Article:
B is for BIKES! is generously sponsored through the Omaha Gives! Back Grant through the Omaha Creative Institute with organizational assistance from our partners at ModeShift Omaha, Benson First Friday, Omaha Bikes, and LiveWell Omaha.
Program: B is for BIKES!
Organizer: The New Philharmonic
Location: Benson First Friday | Maple Street between N 58th and N 63rd Streets
Date and time: Friday October 7th, 6PM
Admission: free on the street performance
Questions: contact Paige Reitz at email@example.com
March 26th, 2013 |
, Urban Design
Just when you thought the campaigning was over and we had elected the POTUS and a new Congress, Omaha’s election season ramped up! This year Omaha will be holding elections for mayor as well as for the seven seats on City Council. The primary election is April 2 and the general election is May 14.
Omaha Bikes teamed up with ModeShiftOmaha to pose some transportation and bicycling questions to our candidates. Volunteers from ModeShift compiled the responses. Click the links below to see what the candidates said (or if they even responded!). The questions are posted below for reference as well.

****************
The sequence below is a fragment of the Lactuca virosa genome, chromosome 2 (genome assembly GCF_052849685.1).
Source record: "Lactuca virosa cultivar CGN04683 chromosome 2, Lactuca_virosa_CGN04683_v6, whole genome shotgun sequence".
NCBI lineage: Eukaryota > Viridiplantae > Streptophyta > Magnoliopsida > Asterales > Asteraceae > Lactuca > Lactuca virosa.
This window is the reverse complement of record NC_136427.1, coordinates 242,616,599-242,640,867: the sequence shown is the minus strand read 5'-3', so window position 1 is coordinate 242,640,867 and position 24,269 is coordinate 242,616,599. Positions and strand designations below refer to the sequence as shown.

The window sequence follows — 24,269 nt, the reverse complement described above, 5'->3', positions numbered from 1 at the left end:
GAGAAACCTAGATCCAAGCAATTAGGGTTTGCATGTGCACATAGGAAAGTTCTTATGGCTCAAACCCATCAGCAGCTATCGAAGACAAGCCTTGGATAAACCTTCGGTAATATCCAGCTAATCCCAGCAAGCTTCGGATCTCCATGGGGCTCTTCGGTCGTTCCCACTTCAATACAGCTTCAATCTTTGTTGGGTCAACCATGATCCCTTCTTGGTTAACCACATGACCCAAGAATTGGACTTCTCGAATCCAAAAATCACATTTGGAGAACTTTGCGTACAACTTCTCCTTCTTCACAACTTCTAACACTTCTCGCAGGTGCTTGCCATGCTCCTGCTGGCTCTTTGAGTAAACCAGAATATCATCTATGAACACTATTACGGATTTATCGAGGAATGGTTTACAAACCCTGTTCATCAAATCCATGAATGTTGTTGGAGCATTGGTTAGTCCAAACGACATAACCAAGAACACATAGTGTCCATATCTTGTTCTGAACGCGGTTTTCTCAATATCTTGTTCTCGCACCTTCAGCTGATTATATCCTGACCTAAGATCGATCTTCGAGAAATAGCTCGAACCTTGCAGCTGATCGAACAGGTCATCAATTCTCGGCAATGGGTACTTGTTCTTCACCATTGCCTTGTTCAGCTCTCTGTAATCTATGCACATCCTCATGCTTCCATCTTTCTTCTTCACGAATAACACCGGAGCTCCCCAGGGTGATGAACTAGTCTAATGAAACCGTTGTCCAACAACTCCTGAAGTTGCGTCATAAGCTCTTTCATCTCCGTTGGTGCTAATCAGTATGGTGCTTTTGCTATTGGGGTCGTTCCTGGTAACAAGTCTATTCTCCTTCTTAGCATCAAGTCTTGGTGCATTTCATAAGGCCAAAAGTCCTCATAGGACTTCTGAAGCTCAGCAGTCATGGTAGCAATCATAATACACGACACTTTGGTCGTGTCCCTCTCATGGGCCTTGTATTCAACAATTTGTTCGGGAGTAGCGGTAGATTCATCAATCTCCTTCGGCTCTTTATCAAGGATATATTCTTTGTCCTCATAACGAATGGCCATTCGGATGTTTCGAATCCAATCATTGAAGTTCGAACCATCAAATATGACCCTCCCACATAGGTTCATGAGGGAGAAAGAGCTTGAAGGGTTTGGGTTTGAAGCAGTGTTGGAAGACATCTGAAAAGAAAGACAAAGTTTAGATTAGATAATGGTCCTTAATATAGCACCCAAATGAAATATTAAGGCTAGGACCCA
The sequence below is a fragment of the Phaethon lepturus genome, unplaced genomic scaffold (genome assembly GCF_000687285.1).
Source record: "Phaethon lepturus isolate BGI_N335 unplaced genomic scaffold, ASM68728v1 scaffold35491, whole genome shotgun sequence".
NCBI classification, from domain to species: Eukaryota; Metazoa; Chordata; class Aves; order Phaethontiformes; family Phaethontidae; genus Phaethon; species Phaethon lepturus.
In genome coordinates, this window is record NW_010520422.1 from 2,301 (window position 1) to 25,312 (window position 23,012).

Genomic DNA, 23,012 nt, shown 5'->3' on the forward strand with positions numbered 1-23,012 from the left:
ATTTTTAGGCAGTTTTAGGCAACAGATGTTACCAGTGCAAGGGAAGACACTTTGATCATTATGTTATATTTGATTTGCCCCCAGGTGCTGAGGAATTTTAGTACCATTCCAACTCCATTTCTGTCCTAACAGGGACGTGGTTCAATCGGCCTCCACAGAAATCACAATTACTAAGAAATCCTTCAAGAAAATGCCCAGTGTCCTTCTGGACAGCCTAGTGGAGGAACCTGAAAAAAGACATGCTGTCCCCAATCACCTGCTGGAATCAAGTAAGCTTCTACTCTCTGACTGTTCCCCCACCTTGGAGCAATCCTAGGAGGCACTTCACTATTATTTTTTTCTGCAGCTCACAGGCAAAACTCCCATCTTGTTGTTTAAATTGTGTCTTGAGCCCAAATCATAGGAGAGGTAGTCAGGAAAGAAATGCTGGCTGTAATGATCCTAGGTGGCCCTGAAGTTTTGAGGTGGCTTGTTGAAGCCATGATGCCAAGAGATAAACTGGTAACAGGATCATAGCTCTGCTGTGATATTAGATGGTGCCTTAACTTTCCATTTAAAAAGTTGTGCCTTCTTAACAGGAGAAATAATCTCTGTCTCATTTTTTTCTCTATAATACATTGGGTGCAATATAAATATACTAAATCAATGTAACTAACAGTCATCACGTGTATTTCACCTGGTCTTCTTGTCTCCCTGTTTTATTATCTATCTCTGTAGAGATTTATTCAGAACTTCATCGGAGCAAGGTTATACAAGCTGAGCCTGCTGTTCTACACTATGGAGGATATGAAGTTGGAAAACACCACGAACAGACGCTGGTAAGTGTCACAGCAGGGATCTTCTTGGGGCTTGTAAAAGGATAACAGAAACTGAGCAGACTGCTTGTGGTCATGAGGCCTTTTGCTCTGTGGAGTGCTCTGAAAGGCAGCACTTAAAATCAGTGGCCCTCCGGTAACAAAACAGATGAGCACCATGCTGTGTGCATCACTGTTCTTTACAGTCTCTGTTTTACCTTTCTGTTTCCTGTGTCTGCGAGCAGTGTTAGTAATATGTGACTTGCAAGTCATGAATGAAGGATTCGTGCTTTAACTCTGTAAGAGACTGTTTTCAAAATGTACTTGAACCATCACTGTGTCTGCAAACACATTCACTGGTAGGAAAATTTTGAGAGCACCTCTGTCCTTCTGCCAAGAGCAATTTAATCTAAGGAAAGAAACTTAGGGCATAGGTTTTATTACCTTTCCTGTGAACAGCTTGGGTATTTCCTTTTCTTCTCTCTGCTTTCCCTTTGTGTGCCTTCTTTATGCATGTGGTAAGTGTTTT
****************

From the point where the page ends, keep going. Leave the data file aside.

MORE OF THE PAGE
Lastly, if you want to hear from the mayoral candidates first-hand, there will be a candidate forum tonight focusing on land use and development issues in the Omaha Metro (which includes bicycling and transportation). The forum will be at Omaha Community Playhouse, 6915 Cass Street. Doors open at 6:00 and the forum is from 6:30–8:00pm. It is a free event. If you can’t make it, look for a summary of bicycle-specific candidate comments on our blog later this week.